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Tax Planning

January 24, 2023

Getting Ready for Tax Season: What to Consider

Executive Summary

  • Inflation has impacted not only the cost of energy and groceries but also taxes.
  • What has increased for this tax season? Tax rate brackets, contribution limits to retirement plans, state revenues and wealth transfer tax exemptions/exclusions.
  • Special provisions enacted during the pandemic have been eliminated or postponed.
  • Tax deadlines are anticipated to be the same; however, recent natural disasters may provide delayed deadlines for some taxpayers.

With the approaching April 18 tax filing deadline, we review some of the most significant developments that could affect your federal or state income tax returns for 2022 and beyond.

Review withholding

The new year provides an opportunity to review your federal income tax withholding. The 2023 federal income tax rates are the same (10%, 12%, 22%, 24%, 32%, 35% and 37%), but the tax brackets — the income amounts that are charged at progressively higher rates — underwent major inflation adjustments. The upper limits for each bracket increased 7% from 2022. It’s important to review your withholding now so you aren’t having too much, or too little, tax withheld each pay period.

Retirement account contributions

Contribution limits to retirement accounts received higher-than-normal increases due to inflation, with the 401(k) limit increasing from $20,500 to $22,500. For those ages 50 and older, the catch-up contribution is now $7,500, allowing for a total of $30,000 to be contributed in 2023. Be sure to review your contribution elections to confirm you’re contributing the maximum amount possible.

The annual contribution limit to an IRA is now $6,500. The catch-up contribution limit for those ages 50 and over remains $1,000, as it is not subject to an annual cost-of-living adjustment.

State rebate checks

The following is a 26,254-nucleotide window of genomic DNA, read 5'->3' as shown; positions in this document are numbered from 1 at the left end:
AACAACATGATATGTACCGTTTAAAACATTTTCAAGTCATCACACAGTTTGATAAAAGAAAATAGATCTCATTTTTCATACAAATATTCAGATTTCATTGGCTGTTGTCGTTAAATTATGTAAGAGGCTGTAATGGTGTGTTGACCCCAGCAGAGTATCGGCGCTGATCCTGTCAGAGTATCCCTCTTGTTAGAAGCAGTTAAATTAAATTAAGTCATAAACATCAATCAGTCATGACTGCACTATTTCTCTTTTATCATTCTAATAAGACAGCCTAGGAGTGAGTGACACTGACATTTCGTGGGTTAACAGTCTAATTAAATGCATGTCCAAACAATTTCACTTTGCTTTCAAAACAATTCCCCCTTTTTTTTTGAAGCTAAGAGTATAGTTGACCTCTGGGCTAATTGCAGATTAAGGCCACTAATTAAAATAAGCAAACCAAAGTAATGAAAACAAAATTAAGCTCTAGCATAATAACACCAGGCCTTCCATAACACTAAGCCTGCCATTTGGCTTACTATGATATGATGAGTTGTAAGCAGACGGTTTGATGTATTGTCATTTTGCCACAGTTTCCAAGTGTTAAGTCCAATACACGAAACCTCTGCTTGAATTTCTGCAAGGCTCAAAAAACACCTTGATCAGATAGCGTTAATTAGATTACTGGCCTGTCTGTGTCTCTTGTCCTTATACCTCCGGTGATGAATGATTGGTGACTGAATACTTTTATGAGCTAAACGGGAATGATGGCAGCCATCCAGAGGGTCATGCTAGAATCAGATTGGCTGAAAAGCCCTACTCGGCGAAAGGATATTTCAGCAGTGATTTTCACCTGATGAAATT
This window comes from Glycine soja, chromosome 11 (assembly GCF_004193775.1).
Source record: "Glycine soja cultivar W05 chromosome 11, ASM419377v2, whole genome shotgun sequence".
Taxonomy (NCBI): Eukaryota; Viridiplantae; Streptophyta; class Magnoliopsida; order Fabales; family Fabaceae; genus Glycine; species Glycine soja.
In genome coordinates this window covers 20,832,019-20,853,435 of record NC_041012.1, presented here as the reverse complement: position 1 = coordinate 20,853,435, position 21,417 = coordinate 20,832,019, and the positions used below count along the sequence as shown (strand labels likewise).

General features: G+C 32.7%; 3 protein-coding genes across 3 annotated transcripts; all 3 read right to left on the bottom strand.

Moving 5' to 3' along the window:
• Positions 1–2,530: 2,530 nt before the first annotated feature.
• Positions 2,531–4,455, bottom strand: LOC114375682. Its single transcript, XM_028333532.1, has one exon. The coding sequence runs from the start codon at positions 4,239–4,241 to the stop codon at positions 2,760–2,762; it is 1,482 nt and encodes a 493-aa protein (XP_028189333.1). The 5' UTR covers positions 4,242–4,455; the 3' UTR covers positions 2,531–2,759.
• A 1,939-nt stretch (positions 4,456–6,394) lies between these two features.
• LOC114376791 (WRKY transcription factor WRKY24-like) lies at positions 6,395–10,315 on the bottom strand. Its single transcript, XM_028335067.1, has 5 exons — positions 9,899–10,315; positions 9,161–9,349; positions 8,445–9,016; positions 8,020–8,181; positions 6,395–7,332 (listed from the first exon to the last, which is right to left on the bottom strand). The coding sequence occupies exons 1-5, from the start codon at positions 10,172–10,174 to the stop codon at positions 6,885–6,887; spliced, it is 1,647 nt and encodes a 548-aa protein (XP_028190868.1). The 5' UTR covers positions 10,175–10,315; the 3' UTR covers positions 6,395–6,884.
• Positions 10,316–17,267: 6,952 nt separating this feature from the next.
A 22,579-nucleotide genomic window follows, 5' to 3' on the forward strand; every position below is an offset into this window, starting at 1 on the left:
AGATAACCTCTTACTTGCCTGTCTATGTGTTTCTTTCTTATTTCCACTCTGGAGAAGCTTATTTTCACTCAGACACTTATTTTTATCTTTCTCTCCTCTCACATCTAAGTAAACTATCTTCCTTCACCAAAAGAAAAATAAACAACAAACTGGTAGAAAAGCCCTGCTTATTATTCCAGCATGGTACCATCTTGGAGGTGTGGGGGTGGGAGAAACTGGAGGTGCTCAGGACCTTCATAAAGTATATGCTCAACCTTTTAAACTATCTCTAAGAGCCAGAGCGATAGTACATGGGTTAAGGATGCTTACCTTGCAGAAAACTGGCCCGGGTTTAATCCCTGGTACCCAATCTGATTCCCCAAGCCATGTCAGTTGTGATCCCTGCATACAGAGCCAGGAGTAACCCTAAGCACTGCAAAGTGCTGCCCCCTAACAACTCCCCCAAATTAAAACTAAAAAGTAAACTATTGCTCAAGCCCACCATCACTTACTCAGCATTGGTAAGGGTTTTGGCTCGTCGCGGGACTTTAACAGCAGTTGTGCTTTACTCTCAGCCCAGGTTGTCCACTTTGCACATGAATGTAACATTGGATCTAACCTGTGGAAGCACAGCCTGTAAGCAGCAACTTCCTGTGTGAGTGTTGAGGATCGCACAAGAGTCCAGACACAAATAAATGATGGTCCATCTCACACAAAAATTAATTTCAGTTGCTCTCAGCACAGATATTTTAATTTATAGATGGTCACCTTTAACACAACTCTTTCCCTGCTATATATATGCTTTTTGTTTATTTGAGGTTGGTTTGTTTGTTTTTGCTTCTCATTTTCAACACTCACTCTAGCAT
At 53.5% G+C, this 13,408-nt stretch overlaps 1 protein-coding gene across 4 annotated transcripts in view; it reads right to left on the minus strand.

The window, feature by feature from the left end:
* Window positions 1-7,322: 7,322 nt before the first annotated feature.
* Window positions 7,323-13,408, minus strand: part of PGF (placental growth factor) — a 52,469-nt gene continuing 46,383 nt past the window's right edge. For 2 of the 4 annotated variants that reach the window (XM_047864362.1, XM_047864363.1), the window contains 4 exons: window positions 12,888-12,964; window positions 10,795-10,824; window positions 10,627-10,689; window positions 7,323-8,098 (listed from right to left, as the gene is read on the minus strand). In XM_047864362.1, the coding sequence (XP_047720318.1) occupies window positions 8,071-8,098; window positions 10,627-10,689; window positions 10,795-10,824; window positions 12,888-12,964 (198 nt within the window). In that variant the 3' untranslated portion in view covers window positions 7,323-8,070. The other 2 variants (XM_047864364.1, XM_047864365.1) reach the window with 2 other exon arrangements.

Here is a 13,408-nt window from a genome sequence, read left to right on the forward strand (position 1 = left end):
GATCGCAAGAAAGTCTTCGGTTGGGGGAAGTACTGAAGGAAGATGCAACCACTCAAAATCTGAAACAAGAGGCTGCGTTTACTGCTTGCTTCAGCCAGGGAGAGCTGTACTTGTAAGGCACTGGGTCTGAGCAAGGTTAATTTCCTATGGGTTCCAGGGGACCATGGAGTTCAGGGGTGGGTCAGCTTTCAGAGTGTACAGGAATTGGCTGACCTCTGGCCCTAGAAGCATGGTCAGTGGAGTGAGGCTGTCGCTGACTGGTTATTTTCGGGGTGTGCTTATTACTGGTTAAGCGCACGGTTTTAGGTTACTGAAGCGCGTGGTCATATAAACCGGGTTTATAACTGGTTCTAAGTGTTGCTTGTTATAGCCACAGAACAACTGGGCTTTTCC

Budget surpluses were reported in more than half the states for fiscal 2021. A few states chose to return surplus revenue to eligible taxpayers through direct tax rebates last year, ranging from a flat amount starting at $50 to those based on a percentage of the prior year tax liability. The rebates, for the most part, won’t be taxable income by the issuing states. However, the payments might be taxable income at the federal level. Your tax advisor will be able to determine the appropriate treatment of the rebate on both your state and federal income tax returns.

Wealth transfer taxes

The gift tax annual exclusion is now $17,000. Annual gifts are one of the most effective estate tax-saving techniques, allowing the transfer of substantial amounts of assets to loved ones during your lifetime without any gift tax. Additionally, payments made directly to healthcare or health insurance providers or tuition payments made directly to educational institutions are not considered taxable gifts and do not offset the available $17,000 exclusion.

Further, the lifetime exemption amount increased $860,000 in 2023 to $12,920,000 per individual or $25.84 million per couple. The current lifetime exemption level is scheduled to revert to pre-2017 law at the end of 2025, so it’s important to begin planning conversations now to determine if this change will impact you.

Charitable deductions